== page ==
Monday, 29 October 2007

Facing up to Facebook

Do your staff know just how far they can go when it comes to accessing social networking websites during office hours?

Our Employment Law Specialist, John Mehtam, said the number of people signed up to sites such as Facebook, MySpace and Bebo was increasing by the day.

“Obviously employers are well within their rights to restrict the amount of time their staff spend on sites like these during their working day, but it’s important that the guidelines are made very clear.

“Rather than banning them altogether, employers would be better placed if they took a sensible measured approach, and asked their staff to behave responsibly. No-one wants their employees spending hours every day organising their social lives when they should be working.

“But equally, drawing up policies in consultation with your staff will help them to have a clear understanding of what you will, and will not tolerate – after all, you’re paying them to do a job.”

Some employers also use internet management software to restrict access to some named websites during working hours.

“Talk to your employees, and explain that although you appreciate they all have the right to a social life, you need to make sure that productivity levels are maintained, and that you expect them to comply with the rules."

Friday, 19 October 2007

Thinking of others

Shropshire residents should consider leaving a donation to charity in their will to help avoid Inheritance Tax - that's the advice from Fiona MacNamara, from our wills and probate team.

“Gifts left to registered charities are exempt from Inheritance Tax, which makes them particularly good news for people whose estate is valued over the current £300,000 threshold.

“But they’re not just for the very wealthy – all kinds of people leave legacies as their way of helping good causes which are particularly special to them, such as children’s charities, or organisations which support cancer sufferers, the elderly, or animals.”

Fiona said the first step before you decide to leave a legacy was to check that the organisation had charitable status and was registered in the UK. "It’s then important that you ensure you keep your will up-to-date, as these decisions will play a key role in your future financial planning.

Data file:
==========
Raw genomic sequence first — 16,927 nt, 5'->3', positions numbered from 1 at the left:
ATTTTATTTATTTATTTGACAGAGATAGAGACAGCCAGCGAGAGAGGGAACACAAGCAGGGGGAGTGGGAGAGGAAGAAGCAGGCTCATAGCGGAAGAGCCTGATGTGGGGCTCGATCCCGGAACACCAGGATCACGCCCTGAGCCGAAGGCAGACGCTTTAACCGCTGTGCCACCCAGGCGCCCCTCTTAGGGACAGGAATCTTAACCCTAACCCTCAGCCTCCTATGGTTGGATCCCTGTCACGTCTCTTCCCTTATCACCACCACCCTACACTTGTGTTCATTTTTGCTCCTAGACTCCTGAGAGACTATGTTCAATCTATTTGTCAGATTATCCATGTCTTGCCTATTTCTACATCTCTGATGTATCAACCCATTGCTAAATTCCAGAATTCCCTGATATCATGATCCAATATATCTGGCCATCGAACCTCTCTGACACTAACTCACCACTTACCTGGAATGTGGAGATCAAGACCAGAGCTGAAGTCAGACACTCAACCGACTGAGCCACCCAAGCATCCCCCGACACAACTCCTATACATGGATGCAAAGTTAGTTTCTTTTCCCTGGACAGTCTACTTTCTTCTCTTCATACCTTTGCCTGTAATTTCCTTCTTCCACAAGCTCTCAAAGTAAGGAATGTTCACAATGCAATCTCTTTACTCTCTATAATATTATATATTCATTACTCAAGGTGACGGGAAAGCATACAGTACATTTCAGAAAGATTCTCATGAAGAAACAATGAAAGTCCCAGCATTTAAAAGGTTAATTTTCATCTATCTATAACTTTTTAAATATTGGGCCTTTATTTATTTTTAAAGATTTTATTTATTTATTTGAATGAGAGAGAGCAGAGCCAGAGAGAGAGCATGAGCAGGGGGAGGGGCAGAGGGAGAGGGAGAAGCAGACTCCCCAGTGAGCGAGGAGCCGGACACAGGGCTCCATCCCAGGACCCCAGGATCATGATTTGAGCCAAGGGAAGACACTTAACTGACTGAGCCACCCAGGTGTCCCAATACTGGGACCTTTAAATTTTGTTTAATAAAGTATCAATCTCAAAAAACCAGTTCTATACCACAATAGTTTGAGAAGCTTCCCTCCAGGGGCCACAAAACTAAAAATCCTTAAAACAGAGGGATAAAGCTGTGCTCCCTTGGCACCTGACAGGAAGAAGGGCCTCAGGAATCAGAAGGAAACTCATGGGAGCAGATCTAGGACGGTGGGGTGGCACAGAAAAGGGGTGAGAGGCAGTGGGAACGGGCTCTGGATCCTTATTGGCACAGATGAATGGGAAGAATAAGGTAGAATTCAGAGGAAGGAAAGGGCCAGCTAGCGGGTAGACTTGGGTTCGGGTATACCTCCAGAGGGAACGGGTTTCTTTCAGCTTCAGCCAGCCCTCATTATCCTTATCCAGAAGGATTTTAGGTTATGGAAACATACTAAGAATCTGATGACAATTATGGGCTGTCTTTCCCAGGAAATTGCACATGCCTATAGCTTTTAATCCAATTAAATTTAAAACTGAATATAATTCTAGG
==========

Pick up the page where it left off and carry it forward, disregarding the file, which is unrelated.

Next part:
“And don’t be concerned that your legacy may not run into millions, charities are very grateful for anything they receive, and when the donations from several individuals are added together, they can have a massive impact.”

Fiona also said that many people who decide to leave money to charities are often elderly people who do not have any family.

“But there is an increasing number of people who want to help good causes and take advantage of the fact that charities do not face Inheritance Tax charges on legacies. The donation will also be excluded from any calculations to decide what Inheritance Tax charges your family will face after you die too.

“So not only can you help a good cause by leaving a legacy, you can also use it to help protect your family from escalating costs.”

Protect your contacts

If you keep your contacts lists on a company computer, beware as they will belong to your employer.

John Mehtam, our Employment Law Specialist, said the rules would apply even if some of the contacts were personal, or pre-dated you joining the company.

“The warning follows a High Court case which ruled against a member of staff who brought with him a career’s worth of personal and business contacts when he began a new job.

“He had gradually transferred the list to the company’s computer system, adding to it regularly, and maintained it through their Microsoft Outlook programme.

“But the problems arose when he decided to leave the company to set up a rival business – before he left, he copied the entire contents of his contacts list from the company system onto a memory stick for his own future use.”

John said the company was unhappy with his actions, and decided to seek an injunction to get the information returned. The judge ruled that the list belonged to the company.

“This case has huge implications for employees, and will be an unpopular move with many staff who routinely use work email, BlackBerries and mobile phones for both business and personal contacts.

“Businesses should make sure their staff separate personal and work information, and that the company has a clear email policy in place which is clearly explained to everyone. Separating personal contacts from business contacts will ensure that any problems in the future about rights over the information will be avoided.”